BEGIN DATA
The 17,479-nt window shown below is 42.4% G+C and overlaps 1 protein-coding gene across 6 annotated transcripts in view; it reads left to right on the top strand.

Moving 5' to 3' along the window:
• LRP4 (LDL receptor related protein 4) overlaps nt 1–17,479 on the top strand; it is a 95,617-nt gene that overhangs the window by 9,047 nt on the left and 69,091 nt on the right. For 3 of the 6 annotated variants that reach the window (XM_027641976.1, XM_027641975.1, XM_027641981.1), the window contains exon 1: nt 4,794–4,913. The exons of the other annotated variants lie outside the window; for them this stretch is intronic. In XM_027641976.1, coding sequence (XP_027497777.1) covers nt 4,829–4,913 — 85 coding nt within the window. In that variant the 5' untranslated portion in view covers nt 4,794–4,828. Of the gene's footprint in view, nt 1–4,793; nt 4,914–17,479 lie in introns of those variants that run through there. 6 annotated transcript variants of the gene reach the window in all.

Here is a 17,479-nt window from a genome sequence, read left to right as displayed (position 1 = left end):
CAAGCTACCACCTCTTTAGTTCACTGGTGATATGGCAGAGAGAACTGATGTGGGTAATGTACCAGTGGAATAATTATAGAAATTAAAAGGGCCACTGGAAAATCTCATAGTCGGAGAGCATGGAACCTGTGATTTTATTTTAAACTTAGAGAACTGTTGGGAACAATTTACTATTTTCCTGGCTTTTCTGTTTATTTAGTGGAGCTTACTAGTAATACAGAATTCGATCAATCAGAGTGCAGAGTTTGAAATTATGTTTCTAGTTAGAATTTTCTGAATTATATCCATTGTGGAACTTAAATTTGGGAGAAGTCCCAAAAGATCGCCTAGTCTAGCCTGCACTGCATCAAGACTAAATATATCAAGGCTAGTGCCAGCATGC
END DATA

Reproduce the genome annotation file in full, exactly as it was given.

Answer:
The 17,479-nt window shown below is 42.4% G+C and overlaps 1 protein-coding gene across 6 annotated transcripts in view; it reads left to right on the top strand.

Moving 5' to 3' along the window:
• LRP4 (LDL receptor related protein 4) overlaps nt 1–17,479 on the top strand; it is a 95,617-nt gene that overhangs the window by 9,047 nt on the left and 69,091 nt on the right. For 3 of the 6 annotated variants that reach the window (XM_027641976.1, XM_027641975.1, XM_027641981.1), the window contains exon 1: nt 4,794–4,913. The exons of the other annotated variants lie outside the window; for them this stretch is intronic. In XM_027641976.1, coding sequence (XP_027497777.1) covers nt 4,829–4,913 — 85 coding nt within the window. In that variant the 5' untranslated portion in view covers nt 4,794–4,828. Of the gene's footprint in view, nt 1–4,793; nt 4,914–17,479 lie in introns of those variants that run through there. 6 annotated transcript variants of the gene reach the window in all.

Here is a 17,479-nt window from a genome sequence, read left to right as displayed (position 1 = left end):
CAAGCTACCACCTCTTTAGTTCACTGGTGATATGGCAGAGAGAACTGATGTGGGTAATGTACCAGTGGAATAATTATAGAAATTAAAAGGGCCACTGGAAAATCTCATAGTCGGAGAGCATGGAACCTGTGATTTTATTTTAAACTTAGAGAACTGTTGGGAACAATTTACTATTTTCCTGGCTTTTCTGTTTATTTAGTGGAGCTTACTAGTAATACAGAATTCGATCAATCAGAGTGCAGAGTTTGAAATTATGTTTCTAGTTAGAATTTTCTGAATTATATCCATTGTGGAACTTAAATTTGGGAGAAGTCCCAAAAGATCGCCTAGTCTAGCCTGCACTGCATCAAGACTAAATATATCAAGGCTAGTGCCAGCATGC